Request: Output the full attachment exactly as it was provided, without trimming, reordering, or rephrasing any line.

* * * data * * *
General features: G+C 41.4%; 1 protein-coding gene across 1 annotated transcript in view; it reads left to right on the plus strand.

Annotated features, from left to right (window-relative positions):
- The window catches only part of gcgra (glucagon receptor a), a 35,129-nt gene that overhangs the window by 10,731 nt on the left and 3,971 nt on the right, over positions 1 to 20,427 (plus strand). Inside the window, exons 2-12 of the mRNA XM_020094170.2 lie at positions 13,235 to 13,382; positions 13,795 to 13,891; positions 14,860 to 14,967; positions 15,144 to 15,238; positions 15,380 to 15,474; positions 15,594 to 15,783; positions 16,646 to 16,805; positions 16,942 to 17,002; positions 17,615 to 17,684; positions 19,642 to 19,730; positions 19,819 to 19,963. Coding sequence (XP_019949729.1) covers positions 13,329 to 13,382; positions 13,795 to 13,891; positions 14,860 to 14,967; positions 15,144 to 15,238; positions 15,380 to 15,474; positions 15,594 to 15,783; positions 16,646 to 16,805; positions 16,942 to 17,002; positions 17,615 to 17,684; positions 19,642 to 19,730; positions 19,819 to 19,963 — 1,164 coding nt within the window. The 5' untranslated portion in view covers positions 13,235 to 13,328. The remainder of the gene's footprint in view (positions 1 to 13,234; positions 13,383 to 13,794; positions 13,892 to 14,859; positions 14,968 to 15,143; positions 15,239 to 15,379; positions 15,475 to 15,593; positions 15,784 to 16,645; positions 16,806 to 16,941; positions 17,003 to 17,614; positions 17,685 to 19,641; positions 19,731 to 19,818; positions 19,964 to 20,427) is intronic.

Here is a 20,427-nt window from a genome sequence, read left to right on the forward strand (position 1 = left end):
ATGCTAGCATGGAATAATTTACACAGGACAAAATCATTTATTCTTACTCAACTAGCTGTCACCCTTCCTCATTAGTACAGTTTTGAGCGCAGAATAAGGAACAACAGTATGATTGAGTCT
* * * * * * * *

General features: G+C 41.4%; 1 protein-coding gene across 1 annotated transcript in view; it reads left to right on the plus strand.

Annotated features, from left to right (window-relative positions):
- The window catches only part of gcgra (glucagon receptor a), a 35,129-nt gene that overhangs the window by 10,731 nt on the left and 3,971 nt on the right, over positions 1 to 20,427 (plus strand). Inside the window, exons 2-12 of the mRNA XM_020094170.2 lie at positions 13,235 to 13,382; positions 13,795 to 13,891; positions 14,860 to 14,967; positions 15,144 to 15,238; positions 15,380 to 15,474; positions 15,594 to 15,783; positions 16,646 to 16,805; positions 16,942 to 17,002; positions 17,615 to 17,684; positions 19,642 to 19,730; positions 19,819 to 19,963. Coding sequence (XP_019949729.1) covers positions 13,329 to 13,382; positions 13,795 to 13,891; positions 14,860 to 14,967; positions 15,144 to 15,238; positions 15,380 to 15,474; positions 15,594 to 15,783; positions 16,646 to 16,805; positions 16,942 to 17,002; positions 17,615 to 17,684; positions 19,642 to 19,730; positions 19,819 to 19,963 — 1,164 coding nt within the window. The 5' untranslated portion in view covers positions 13,235 to 13,328. The remainder of the gene's footprint in view (positions 1 to 13,234; positions 13,383 to 13,794; positions 13,892 to 14,859; positions 14,968 to 15,143; positions 15,239 to 15,379; positions 15,475 to 15,593; positions 15,784 to 16,645; positions 16,806 to 16,941; positions 17,003 to 17,614; positions 17,685 to 19,641; positions 19,731 to 19,818; positions 19,964 to 20,427) is intronic.

Here is a 20,427-nt window from a genome sequence, read left to right on the forward strand (position 1 = left end):
ATGCTAGCATGGAATAATTTACACAGGACAAAATCATTTATTCTTACTCAACTAGCTGTCACCCTTCCTCATTAGTACAGTTTTGAGCGCAGAATAAGGAACAACAGTATGATTGAGTCT